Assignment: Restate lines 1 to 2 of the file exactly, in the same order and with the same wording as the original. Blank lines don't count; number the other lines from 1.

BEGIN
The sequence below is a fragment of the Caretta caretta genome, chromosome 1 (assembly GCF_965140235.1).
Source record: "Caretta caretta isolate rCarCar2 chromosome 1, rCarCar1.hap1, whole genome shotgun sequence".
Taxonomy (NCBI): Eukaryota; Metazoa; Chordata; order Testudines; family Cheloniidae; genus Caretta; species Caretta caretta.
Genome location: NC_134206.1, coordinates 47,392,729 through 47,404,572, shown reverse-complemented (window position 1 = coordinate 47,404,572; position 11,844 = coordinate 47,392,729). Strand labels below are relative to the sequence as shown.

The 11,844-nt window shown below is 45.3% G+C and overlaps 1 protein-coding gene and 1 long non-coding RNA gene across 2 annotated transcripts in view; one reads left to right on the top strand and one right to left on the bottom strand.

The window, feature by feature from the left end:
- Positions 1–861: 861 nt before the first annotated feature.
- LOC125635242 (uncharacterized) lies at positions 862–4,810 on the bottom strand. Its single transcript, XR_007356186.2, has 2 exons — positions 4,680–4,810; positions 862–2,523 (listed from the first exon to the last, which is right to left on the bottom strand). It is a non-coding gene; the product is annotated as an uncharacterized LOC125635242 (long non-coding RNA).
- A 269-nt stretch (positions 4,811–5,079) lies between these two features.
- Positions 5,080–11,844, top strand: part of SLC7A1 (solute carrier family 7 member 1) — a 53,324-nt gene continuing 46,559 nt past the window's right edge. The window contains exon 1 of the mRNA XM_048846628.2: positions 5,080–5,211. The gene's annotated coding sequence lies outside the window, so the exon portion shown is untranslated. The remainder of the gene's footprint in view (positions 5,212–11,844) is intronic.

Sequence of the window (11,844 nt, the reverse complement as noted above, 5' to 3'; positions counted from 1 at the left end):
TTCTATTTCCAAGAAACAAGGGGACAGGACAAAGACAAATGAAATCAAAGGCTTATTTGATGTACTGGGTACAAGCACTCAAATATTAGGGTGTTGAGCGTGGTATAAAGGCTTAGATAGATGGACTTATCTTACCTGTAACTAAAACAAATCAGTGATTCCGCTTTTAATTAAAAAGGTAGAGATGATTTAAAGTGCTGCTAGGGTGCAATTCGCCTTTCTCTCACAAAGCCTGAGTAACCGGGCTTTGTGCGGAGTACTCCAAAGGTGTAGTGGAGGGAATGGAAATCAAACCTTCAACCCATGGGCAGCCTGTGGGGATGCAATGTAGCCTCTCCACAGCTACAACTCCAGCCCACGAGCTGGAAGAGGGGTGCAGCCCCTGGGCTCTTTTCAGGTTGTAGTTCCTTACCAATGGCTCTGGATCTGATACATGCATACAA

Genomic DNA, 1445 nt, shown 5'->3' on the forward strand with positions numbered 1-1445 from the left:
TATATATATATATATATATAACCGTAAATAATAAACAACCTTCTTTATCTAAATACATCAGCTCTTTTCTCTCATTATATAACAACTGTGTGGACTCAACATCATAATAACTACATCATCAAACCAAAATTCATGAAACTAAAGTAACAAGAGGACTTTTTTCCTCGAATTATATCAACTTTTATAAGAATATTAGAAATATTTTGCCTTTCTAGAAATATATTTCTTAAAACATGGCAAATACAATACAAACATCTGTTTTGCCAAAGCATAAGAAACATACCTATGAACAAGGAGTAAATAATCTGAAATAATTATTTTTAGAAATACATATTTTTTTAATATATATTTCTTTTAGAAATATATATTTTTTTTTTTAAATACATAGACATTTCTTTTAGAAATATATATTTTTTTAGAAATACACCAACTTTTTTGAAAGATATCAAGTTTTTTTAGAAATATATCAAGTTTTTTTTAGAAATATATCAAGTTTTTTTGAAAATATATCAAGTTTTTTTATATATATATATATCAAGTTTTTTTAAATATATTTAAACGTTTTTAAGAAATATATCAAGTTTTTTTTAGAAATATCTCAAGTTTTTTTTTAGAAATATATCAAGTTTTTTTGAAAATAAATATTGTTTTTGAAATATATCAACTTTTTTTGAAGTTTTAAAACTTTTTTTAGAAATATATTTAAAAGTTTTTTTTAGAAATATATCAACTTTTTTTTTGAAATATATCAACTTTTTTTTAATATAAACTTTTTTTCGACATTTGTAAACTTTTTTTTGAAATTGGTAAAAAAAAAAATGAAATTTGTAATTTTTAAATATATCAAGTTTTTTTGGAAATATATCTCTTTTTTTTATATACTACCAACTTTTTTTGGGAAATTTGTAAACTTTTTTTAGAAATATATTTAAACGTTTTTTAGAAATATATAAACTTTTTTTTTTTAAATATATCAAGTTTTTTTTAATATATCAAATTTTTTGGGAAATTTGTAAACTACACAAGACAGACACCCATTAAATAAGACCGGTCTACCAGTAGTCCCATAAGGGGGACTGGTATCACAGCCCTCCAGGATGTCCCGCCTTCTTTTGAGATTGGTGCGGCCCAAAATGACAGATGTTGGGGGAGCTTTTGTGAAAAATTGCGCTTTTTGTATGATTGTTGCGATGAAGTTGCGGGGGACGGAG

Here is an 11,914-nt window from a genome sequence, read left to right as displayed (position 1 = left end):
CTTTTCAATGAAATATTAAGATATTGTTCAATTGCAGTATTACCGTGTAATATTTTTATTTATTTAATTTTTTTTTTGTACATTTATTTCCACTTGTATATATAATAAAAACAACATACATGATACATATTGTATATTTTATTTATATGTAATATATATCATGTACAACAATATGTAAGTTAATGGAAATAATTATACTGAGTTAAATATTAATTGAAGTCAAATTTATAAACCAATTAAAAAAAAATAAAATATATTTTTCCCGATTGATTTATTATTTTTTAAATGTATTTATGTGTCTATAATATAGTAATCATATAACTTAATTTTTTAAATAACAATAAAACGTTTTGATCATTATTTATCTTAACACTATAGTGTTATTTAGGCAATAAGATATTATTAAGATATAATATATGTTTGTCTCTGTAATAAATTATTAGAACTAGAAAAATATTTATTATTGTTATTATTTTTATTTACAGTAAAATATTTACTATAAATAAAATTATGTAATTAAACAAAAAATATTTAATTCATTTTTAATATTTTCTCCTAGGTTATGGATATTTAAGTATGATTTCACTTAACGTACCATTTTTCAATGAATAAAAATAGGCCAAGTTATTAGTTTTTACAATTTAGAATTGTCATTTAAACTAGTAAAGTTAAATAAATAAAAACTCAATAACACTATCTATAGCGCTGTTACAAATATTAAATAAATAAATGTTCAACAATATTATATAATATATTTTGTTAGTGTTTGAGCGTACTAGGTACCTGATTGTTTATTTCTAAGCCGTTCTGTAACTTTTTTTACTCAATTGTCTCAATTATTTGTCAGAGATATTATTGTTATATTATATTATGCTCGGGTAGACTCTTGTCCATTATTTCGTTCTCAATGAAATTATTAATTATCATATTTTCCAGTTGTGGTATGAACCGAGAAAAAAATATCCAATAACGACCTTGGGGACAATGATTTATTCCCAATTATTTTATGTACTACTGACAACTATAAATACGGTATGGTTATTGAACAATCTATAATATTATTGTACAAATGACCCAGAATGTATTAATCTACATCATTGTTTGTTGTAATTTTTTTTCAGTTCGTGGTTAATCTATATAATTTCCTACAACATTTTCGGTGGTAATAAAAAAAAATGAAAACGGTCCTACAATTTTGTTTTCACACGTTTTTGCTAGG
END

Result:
The sequence below is a fragment of the Caretta caretta genome, chromosome 1 (assembly GCF_965140235.1).
Source record: "Caretta caretta isolate rCarCar2 chromosome 1, rCarCar1.hap1, whole genome shotgun sequence".